There are some important tests you have to take throughout your education that can determine the outcome of your professional future—or at least have a significant impact on it. The GSCE and A Levels for science are no exception to this rule, and if you want to succeed on these difficult exams, then it is of great importance that you dedicate a lot of your time to both studying and revision.

A lot of people find it extremely difficult to find a study method that works for them. How is it that some people can spend only a few hours preparing for a difficult exam and pass it with flying colours, while others can spend weeks upon weeks pouring over books and scribbling down notes, only to be disappointed with the results?

Is the difference natural talent? Well, partly—but that’s certainly not all of it. A significant factor in the difference between a good score and a bad one is not how much time you spend studying, but how effectively that time was used. If you are using revision tips that are most effective for your individual learning preferences, then you might find yourself surprised at how much more material you can cover while you are preparing for the exam than you do with the tried and not-so-true methods you have been using thus far.

Here are some revision tips you might want to try out to make your studying methods more efficient. Remember, though, that everyone learns and retains information differently, so you might have to try more than one before you find the best tactic for you.

  • Spider diagrams: This is a unique way of taking notes that forces you to understand a topic before you put it on paper. It also is extremely handy to refer back to during the revision process, because it provides a clear visual of the material. Start with the main subject and draw lines coming off it, leading to secondary points, showing how ideas relate to one another.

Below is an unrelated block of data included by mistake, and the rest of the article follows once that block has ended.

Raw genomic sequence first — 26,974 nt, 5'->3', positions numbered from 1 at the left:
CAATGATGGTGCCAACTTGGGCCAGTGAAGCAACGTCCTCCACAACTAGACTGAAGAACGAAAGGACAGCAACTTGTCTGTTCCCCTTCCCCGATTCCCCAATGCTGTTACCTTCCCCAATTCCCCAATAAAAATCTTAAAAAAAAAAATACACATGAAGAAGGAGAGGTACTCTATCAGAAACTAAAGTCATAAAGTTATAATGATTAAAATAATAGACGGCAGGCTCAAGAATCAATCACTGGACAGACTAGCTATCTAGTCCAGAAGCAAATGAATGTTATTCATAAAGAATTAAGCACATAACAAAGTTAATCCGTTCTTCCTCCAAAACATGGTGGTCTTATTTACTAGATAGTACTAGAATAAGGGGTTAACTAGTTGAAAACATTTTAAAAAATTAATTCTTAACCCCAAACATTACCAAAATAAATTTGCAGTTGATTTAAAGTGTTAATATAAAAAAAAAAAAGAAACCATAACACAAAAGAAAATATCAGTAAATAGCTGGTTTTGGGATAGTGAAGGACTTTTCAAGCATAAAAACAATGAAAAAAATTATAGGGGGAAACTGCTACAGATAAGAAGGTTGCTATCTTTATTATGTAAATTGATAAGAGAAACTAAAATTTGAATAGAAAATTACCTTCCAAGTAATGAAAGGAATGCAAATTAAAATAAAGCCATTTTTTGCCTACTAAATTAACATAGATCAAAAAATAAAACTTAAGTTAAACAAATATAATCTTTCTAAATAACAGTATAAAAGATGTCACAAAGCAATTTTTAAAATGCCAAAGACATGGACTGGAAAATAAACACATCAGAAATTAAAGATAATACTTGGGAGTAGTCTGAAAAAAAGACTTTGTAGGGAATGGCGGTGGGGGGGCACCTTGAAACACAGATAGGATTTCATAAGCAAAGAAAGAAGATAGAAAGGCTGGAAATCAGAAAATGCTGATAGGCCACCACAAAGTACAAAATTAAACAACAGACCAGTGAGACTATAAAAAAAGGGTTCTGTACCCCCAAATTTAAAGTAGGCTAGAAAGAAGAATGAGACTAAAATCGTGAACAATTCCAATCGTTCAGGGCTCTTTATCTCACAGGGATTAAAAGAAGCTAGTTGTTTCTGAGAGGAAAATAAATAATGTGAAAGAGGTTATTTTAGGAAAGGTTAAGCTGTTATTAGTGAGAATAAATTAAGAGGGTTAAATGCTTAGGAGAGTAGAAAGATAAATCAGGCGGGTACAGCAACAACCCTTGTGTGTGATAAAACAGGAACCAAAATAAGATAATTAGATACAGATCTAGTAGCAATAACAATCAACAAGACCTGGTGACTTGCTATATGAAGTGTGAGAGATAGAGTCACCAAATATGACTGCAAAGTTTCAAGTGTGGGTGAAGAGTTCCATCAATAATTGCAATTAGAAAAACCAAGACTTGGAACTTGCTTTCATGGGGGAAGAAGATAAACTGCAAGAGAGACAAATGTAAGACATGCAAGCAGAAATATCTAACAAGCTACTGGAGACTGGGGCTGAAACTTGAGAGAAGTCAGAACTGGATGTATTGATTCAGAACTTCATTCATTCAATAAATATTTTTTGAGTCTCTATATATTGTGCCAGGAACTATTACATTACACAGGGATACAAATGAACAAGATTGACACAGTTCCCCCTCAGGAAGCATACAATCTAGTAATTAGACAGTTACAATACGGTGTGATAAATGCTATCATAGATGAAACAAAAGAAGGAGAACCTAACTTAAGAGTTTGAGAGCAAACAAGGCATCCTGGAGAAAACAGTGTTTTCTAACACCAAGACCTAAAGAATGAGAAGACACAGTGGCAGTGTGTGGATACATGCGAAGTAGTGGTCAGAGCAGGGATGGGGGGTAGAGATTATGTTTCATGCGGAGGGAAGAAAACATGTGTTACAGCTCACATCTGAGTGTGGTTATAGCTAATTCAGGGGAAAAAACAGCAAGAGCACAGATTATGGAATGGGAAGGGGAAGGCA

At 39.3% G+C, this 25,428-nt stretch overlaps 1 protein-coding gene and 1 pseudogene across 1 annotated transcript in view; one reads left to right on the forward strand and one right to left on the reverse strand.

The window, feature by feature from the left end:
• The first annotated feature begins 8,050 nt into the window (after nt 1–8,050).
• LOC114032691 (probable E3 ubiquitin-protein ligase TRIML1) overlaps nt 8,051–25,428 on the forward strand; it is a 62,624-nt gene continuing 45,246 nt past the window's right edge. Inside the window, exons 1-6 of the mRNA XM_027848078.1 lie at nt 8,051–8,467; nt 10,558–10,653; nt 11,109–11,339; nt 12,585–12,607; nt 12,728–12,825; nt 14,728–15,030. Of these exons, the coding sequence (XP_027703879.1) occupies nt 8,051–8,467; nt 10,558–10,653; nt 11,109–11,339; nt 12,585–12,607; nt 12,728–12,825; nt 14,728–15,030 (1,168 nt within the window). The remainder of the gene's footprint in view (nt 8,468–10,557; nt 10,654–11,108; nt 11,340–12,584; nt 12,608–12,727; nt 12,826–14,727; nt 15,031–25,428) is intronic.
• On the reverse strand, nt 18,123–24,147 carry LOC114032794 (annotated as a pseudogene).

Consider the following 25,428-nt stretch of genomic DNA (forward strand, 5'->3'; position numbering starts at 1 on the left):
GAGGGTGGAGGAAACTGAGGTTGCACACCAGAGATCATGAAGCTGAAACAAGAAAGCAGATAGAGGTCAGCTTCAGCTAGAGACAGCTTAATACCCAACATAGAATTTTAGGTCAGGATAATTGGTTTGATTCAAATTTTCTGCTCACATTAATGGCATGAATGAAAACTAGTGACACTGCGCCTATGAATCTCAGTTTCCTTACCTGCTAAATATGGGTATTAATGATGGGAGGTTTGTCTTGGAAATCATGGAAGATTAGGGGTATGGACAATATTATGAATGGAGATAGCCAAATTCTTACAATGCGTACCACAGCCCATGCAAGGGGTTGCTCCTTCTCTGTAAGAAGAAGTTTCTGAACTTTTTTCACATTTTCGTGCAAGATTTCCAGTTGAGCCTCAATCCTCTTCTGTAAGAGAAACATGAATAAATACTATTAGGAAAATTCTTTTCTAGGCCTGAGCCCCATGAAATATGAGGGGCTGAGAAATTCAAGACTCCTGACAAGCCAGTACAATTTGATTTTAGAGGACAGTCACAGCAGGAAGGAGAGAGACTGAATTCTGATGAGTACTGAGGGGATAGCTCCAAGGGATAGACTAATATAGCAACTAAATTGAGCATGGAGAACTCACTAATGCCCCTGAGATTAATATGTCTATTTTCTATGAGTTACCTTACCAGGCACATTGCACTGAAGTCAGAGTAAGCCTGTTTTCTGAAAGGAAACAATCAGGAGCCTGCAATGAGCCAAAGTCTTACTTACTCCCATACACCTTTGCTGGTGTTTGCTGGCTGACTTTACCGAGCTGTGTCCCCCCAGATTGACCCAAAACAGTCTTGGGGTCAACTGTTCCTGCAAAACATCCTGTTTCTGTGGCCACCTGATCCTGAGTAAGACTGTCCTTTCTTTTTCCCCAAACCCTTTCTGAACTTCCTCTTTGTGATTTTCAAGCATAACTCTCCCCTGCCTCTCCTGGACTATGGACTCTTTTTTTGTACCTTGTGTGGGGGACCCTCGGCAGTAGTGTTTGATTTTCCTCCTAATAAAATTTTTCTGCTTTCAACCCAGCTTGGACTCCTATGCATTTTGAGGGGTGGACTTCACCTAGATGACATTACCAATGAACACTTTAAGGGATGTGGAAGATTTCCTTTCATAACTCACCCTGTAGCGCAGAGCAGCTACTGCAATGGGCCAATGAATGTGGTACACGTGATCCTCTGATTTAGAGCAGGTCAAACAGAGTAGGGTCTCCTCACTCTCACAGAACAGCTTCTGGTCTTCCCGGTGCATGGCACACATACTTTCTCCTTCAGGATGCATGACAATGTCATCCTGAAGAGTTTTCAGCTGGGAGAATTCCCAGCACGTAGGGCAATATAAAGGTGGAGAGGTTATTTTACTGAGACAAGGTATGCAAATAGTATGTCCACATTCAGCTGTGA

• Schedule time for breaks: Studies show that students are not studying as efficiently if they do not give their brains an opportunity to rest. A good way to ensure that you are getting the breaks your brain needs while still budgeting plenty of time for actual studying, create a schedule and stick to it. Make sure to start your studying early so you don’t become overwhelmed!
  • Take concise notes: Taking notes has a dual purpose. When you are originally learning the material, writing it down hammers the knowledge into your head. Secondly, your notes provide you with something to review that is much faster than flipping through your textbook again.
  • Do practice tests: Most of the time, it is fairly easy to track down a past version of your exam, whether through your school or online. Taking these practice tests can give you a good idea of how prepared you are for the real deal.
  • Create flash cards: Flash cards allow you to be able to test yourself when there is no one around to help you. With a question written on one side and the answer written on the back, covering the key points you need to learn, you can carry your flash cards around everywhere you go and review them in your downtime.